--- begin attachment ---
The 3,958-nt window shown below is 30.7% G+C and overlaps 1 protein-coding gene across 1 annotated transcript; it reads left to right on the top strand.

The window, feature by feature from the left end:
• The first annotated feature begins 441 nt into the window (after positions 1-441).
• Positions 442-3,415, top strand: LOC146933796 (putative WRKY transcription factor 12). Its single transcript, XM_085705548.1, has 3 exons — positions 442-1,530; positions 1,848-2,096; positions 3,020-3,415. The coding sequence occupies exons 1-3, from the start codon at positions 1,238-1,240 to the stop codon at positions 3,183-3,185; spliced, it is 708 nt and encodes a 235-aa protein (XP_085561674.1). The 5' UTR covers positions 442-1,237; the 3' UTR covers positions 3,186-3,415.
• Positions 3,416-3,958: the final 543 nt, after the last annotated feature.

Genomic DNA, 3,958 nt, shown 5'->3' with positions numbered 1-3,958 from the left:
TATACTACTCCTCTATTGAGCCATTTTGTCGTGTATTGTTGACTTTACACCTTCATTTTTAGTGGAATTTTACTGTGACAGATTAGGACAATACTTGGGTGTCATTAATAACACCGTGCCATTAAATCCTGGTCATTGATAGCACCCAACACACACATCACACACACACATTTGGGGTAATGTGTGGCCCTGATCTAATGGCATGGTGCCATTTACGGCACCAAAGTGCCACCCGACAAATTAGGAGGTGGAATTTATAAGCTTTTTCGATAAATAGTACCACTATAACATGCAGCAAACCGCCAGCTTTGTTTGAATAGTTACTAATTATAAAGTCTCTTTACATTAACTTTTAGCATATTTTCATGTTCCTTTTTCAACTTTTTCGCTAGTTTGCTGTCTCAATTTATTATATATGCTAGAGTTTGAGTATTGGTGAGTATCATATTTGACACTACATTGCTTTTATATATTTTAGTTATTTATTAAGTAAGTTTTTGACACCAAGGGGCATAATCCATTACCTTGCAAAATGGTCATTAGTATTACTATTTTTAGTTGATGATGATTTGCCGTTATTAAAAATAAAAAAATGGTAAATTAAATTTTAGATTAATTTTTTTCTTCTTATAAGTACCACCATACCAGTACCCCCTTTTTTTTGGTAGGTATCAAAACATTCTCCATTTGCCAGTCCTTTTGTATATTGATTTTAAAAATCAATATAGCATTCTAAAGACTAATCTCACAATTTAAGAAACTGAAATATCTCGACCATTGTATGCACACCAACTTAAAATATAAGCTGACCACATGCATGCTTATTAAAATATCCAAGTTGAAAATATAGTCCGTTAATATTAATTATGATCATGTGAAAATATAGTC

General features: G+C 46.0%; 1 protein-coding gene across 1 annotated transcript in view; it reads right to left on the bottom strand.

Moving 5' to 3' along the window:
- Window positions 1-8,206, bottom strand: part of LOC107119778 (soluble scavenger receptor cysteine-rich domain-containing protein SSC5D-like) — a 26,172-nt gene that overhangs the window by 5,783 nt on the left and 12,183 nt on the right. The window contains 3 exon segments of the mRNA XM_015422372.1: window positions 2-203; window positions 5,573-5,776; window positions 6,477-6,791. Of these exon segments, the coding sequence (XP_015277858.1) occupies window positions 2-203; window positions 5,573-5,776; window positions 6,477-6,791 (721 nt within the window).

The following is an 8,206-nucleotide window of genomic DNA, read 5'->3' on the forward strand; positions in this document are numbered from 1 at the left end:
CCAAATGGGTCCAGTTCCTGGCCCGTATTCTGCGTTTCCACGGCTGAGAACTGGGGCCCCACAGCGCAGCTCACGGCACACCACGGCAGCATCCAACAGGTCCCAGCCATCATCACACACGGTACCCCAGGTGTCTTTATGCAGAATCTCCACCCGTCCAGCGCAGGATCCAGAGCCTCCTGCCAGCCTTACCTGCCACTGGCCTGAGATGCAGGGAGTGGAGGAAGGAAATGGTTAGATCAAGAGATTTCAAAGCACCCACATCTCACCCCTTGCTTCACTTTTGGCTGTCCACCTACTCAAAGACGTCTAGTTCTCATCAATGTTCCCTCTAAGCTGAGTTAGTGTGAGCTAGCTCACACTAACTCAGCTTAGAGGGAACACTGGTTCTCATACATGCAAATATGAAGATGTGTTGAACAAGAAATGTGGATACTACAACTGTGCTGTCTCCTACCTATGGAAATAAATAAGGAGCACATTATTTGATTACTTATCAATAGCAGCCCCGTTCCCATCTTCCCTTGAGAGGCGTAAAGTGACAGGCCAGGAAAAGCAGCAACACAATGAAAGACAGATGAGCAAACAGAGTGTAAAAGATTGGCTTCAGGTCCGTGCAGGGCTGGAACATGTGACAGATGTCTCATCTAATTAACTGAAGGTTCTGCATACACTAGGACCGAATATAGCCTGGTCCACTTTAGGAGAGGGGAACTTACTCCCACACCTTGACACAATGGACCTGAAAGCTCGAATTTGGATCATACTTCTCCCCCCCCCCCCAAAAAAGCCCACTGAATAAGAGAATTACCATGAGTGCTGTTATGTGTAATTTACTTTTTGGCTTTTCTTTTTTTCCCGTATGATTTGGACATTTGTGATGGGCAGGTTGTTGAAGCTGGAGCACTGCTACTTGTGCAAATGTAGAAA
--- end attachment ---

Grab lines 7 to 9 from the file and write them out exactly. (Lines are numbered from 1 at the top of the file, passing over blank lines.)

TATACTACTCCTCTATTGAGCCATTTTGTCGTGTATTGTTGACTTTACACCTTCATTTTTAGTGGAATTTTACTGTGACAGATTAGGACAATACTTGGGTGTCATTAATAACACCGTGCCATTAAATCCTGGTCATTGATAGCACCCAACACACACATCACACACACACATTTGGGGTAATGTGTGGCCCTGATCTAATGGCATGGTGCCATTTACGGCACCAAAGTGCCACCCGACAAATTAGGAGGTGGAATTTATAAGCTTTTTCGATAAATAGTACCACTATAACATGCAGCAAACCGCCAGCTTTGTTTGAATAGTTACTAATTATAAAGTCTCTTTACATTAACTTTTAGCATATTTTCATGTTCCTTTTTCAACTTTTTCGCTAGTTTGCTGTCTCAATTTATTATATATGCTAGAGTTTGAGTATTGGTGAGTATCATATTTGACACTACATTGCTTTTATATATTTTAGTTATTTATTAAGTAAGTTTTTGACACCAAGGGGCATAATCCATTACCTTGCAAAATGGTCATTAGTATTACTATTTTTAGTTGATGATGATTTGCCGTTATTAAAAATAAAAAAATGGTAAATTAAATTTTAGATTAATTTTTTTCTTCTTATAAGTACCACCATACCAGTACCCCCTTTTTTTTGGTAGGTATCAAAACATTCTCCATTTGCCAGTCCTTTTGTATATTGATTTTAAAAATCAATATAGCATTCTAAAGACTAATCTCACAATTTAAGAAACTGAAATATCTCGACCATTGTATGCACACCAACTTAAAATATAAGCTGACCACATGCATGCTTATTAAAATATCCAAGTTGAAAATATAGTCCGTTAATATTAATTATGATCATGTGAAAATATAGTC

General features: G+C 46.0%; 1 protein-coding gene across 1 annotated transcript in view; it reads right to left on the bottom strand.

Moving 5' to 3' along the window: